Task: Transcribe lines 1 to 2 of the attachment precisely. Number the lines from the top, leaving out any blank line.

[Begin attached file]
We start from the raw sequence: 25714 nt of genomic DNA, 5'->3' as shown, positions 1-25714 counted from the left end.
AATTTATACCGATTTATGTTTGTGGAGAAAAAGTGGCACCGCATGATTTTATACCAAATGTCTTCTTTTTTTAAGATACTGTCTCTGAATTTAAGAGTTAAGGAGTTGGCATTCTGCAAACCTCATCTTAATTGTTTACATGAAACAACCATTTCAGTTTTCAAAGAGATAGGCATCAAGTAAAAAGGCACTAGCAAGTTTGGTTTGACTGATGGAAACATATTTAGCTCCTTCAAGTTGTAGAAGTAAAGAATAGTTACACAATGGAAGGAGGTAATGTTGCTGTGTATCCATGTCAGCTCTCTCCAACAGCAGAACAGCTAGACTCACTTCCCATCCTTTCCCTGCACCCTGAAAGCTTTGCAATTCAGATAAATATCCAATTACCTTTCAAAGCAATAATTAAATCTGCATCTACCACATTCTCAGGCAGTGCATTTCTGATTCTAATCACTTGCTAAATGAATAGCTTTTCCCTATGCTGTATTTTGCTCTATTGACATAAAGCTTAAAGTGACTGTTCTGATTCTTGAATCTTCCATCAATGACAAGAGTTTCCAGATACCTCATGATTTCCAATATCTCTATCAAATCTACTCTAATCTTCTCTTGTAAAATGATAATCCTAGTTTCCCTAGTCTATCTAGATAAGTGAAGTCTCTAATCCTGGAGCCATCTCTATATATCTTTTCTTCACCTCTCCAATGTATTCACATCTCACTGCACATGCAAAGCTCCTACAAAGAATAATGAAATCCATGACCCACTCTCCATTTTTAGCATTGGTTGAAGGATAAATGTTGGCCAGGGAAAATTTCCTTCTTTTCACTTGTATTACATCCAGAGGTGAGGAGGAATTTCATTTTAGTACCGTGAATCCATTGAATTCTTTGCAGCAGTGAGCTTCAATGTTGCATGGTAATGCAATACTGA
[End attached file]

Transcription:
We start from the raw sequence: 25714 nt of genomic DNA, 5'->3' as shown, positions 1-25714 counted from the left end.
AATTTATACCGATTTATGTTTGTGGAGAAAAAGTGGCACCGCATGATTTTATACCAAATGTCTTCTTTTTTTAAGATACTGTCTCTGAATTTAAGAGTTAAGGAGTTGGCATTCTGCAAACCTCATCTTAATTGTTTACATGAAACAACCATTTCAGTTTTCAAAGAGATAGGCATCAAGTAAAAAGGCACTAGCAAGTTTGGTTTGACTGATGGAAACATATTTAGCTCCTTCAAGTTGTAGAAGTAAAGAATAGTTACACAATGGAAGGAGGTAATGTTGCTGTGTATCCATGTCAGCTCTCTCCAACAGCAGAACAGCTAGACTCACTTCCCATCCTTTCCCTGCACCCTGAAAGCTTTGCAATTCAGATAAATATCCAATTACCTTTCAAAGCAATAATTAAATCTGCATCTACCACATTCTCAGGCAGTGCATTTCTGATTCTAATCACTTGCTAAATGAATAGCTTTTCCCTATGCTGTATTTTGCTCTATTGACATAAAGCTTAAAGTGACTGTTCTGATTCTTGAATCTTCCATCAATGACAAGAGTTTCCAGATACCTCATGATTTCCAATATCTCTATCAAATCTACTCTAATCTTCTCTTGTAAAATGATAATCCTAGTTTCCCTAGTCTATCTAGATAAGTGAAGTCTCTAATCCTGGAGCCATCTCTATATATCTTTTCTTCACCTCTCCAATGTATTCACATCTCACTGCACATGCAAAGCTCCTACAAAGAATAATGAAATCCATGACCCACTCTCCATTTTTAGCATTGGTTGAAGGATAAATGTTGGCCAGGGAAAATTTCCTTCTTTTCACTTGTATTACATCCAGAGGTGAGGAGGAATTTCATTTTAGTACCGTGAATCCATTGAATTCTTTGCAGCAGTGAGCTTCAATGTTGCATGGTAATGCAATACTGA